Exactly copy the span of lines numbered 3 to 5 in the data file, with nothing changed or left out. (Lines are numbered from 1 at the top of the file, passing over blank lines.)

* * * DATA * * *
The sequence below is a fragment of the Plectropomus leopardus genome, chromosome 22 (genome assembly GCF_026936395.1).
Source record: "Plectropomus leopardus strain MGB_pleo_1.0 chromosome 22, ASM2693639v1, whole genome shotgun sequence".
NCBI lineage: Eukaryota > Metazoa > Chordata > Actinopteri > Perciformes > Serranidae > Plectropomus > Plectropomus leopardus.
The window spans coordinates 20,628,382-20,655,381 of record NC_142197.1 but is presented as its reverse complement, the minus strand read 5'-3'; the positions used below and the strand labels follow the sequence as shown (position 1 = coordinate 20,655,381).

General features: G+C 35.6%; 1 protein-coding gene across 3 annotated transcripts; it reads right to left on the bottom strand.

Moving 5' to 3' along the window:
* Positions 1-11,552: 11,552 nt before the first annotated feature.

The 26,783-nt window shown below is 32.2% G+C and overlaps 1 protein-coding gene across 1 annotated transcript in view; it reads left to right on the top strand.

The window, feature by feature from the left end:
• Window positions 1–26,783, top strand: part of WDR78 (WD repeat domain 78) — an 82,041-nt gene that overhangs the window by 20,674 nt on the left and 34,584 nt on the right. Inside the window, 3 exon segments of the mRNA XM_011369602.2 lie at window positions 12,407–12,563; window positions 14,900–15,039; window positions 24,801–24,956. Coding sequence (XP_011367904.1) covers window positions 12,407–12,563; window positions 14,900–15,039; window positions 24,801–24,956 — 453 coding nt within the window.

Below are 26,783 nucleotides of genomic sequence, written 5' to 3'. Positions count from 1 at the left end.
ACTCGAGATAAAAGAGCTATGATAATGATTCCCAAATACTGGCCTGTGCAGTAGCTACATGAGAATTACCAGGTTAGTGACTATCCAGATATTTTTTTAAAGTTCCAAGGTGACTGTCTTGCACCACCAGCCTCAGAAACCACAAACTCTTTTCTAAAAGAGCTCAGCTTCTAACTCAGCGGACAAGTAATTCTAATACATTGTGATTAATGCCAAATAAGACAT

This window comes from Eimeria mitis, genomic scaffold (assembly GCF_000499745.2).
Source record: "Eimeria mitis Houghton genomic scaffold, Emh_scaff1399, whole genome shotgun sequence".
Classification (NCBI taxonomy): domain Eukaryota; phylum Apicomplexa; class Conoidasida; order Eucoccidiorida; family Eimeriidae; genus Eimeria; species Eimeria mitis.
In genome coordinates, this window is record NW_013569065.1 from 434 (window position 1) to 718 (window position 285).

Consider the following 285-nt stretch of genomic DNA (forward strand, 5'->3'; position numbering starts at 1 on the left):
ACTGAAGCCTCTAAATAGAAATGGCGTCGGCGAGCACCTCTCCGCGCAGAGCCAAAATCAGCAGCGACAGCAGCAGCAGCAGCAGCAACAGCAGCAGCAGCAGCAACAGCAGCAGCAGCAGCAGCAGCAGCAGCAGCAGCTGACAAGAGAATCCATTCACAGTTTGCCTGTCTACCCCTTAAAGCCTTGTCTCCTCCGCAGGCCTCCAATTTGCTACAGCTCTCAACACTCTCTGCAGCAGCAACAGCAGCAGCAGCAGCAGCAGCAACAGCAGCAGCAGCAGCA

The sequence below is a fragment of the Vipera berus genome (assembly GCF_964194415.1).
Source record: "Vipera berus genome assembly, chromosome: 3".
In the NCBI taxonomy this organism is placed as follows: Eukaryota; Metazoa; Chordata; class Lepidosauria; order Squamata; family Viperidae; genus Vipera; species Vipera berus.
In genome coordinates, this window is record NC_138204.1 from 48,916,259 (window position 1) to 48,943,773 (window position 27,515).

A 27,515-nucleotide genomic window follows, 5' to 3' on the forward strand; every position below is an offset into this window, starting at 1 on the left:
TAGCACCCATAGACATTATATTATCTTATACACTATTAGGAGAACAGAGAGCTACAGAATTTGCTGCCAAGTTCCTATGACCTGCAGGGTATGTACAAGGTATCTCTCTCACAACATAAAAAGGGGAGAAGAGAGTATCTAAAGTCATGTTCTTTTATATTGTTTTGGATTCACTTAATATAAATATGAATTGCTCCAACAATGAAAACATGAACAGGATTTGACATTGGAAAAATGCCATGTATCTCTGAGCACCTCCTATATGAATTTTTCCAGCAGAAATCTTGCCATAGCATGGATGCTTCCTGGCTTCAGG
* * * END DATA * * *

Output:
NCBI lineage: Eukaryota > Metazoa > Chordata > Actinopteri > Perciformes > Serranidae > Plectropomus > Plectropomus leopardus.
The window spans coordinates 20,628,382-20,655,381 of record NC_142197.1 but is presented as its reverse complement, the minus strand read 5'-3'; the positions used below and the strand labels follow the sequence as shown (position 1 = coordinate 20,655,381).

General features: G+C 35.6%; 1 protein-coding gene across 3 annotated transcripts; it reads right to left on the bottom strand.